It might just be shapes and beats, but at least a lot is done with the concept.
The simplicity of Just Shapes & Beats is its greatest strength. The only controls needed are an analog stick to move and a button to dash. The rest is just watch, listen, and respond to the music and do your best to survive. The long-in-development game from Canadian developer Berzerk Studio blends rhythm games with bullet-hell shoot-’em-ups for a unique and surprisingly versatile experience. While the game might skew a tiny bit too hard for its party-game aspirations, the sheer magic of the mixture of EDM and chiptune music and easy-to-grasp gameplay is an engaging package mostly for multiplayer gatherings but even for solo players too, more so courtesy of the good online play.
The thrust here is that you’re basically watching a visualizer while maneuvering a tiny shape to avoid obstacles created by the beats of the music. A dash makes it easier to zip around the screen and phase through hurdles, but it never gets more complicated than move around and don’t die. Dying will likely happen a lot, especially during the more bass-thumping intense songs. While most of the traps are teased visually, sometimes the vile beats pop up out of nowhere and really can only be avoided by repetition or luck. However, all of the movement on screen matches up with the music in such a beautiful way that it’s easy to forgive those occasional frustrations. It plays out like a bizarro Guitar Hero song where instead of a note highway, you’re contending with projectiles and enemies.
Several modes are present in Just Shapes & Beats and if you’re experiencing this more so in single-player, the Story mode is where to start. Presented with a cute and mostly wordless story, this mode takes you through the majority of the songs. It’s not score-driven and an optional Casual Mode gives your little shape some more HP so the occasional brutality of the songs can be mitigated. It’s a smart way to let players experience the game without penalty.
The story unlocks content in Challenge, which is where the legs of the game are. Challenge can be played locally on the same system, locally across multiple systems, and online with randoms or friends. Each challenge is three songs long with the first two being able to be selected by the group out of a random selection of three. The final track is always a random boss fight. Performance is scored on a letter grade basis and other bonus points are awarded as well, used to mark high scores and also unlock more content.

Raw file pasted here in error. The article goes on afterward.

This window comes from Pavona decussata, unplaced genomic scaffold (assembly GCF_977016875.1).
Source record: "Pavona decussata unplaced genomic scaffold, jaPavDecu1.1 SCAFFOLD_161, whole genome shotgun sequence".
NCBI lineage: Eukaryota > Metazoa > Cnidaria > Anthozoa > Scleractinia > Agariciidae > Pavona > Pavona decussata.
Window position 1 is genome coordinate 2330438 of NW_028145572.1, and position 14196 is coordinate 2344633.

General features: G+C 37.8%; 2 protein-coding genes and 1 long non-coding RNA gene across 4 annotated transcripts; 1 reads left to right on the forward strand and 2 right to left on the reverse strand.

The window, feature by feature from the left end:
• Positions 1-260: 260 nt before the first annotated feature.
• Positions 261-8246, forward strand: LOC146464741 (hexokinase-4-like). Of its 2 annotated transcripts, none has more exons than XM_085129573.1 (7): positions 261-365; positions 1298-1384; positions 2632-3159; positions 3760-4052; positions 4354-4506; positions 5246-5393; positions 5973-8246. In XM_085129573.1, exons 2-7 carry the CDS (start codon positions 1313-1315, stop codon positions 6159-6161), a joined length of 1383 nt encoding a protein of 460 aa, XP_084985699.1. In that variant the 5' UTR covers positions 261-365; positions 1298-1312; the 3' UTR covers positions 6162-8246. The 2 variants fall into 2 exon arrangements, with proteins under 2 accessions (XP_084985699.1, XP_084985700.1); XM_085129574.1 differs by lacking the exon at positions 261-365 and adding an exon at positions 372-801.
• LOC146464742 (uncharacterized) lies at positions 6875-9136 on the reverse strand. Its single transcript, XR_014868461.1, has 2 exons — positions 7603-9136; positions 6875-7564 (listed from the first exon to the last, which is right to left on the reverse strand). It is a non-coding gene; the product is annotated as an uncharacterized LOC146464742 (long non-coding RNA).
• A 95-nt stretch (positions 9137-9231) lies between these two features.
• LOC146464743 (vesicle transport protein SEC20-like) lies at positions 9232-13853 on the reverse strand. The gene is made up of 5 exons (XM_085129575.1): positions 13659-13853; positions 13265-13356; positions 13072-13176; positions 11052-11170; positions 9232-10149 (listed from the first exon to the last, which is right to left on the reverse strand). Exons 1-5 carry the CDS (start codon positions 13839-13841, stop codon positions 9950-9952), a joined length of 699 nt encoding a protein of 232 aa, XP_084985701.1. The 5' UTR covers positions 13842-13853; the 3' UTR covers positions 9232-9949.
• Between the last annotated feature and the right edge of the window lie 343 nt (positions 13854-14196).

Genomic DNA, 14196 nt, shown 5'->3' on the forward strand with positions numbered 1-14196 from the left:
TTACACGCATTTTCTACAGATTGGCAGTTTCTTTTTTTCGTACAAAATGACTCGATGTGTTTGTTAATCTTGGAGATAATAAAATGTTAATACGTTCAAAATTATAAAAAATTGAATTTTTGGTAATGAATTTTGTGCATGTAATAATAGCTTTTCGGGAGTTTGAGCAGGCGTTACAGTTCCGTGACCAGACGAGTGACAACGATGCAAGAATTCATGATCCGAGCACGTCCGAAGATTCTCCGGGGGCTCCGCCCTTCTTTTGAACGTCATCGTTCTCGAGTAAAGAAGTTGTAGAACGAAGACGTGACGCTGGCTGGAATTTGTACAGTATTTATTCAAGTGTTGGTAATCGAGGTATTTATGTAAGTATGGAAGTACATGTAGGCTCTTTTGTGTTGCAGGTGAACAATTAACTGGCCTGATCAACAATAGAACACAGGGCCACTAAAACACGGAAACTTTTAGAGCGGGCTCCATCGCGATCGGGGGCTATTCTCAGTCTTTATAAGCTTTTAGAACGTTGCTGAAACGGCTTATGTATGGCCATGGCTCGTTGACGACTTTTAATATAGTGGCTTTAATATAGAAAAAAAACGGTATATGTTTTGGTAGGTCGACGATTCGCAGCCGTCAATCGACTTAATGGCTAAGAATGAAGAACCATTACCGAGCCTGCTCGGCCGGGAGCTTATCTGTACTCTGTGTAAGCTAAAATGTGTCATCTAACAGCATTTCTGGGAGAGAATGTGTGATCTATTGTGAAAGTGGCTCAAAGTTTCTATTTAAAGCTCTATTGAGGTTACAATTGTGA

Some smart decisions are on display in this part. One, even if you haven’t unlocked every song, everything is available randomly in Challenge, removing the barrier between experts and rookies. Also the online is easy to drop into and the benefit of playing with multiple players helps alleviate some of the overall frustration from the difficulty. A good player can carry a lesser one and as long as all players don’t die, defeated ones can be rescued or brought back at a checkpoint. Challenge is such a great way to replay the game, as the three songs go by relatively fast and the experience can feel so different depending on your party. I don’t like that every trio has to end with a boss battle, though, but that’s mostly because it’s pulling from a smaller pool of the songs and they’re also checkpointless, so if a player falls early, they can’t do anything for the rest of the song.
If all of this is too hard and you just want to mess around to the excellent soundtrack, the Party option just plays random songs on loop without any penalty. I have yet to try this at an actual party so I don’t know if spontaneous Just Shapes & Beats dance parties are a thing but if they are, this is the only way to find out.
Just Shapes & Beats, in general, is quite challenging. The boss fights don’t mess around and even the regular songs are quick bursts of frantic movement to avoid certain doom. If you crave a difficult experience, it’s all there. Try to get S ranks, I dare you. It’s hard. But if you just like the music and you want to experience the novelty of the experience with friends, the options are there to do that. The fact that this game caters to the casual and hardcore experience is so smart and so welcome.
I’m enchanted by this game and seeing how the dynamite techno-heavy soundtrack is turned into deadly obstacles that I have to deftly respond to and avoid is often breathtaking. Online play is such a welcome and rewarding experience. The drop-in/drop-out multiplayer is excellent. I never knew I wanted a bullet-less shoot-’em-up that was dripping with rhythm game style, but that’s exactly what Just Shapes & Beats is. It’s a thoroughly unique game with a myriad of options that can be played in a variety of ways. It’s awesome.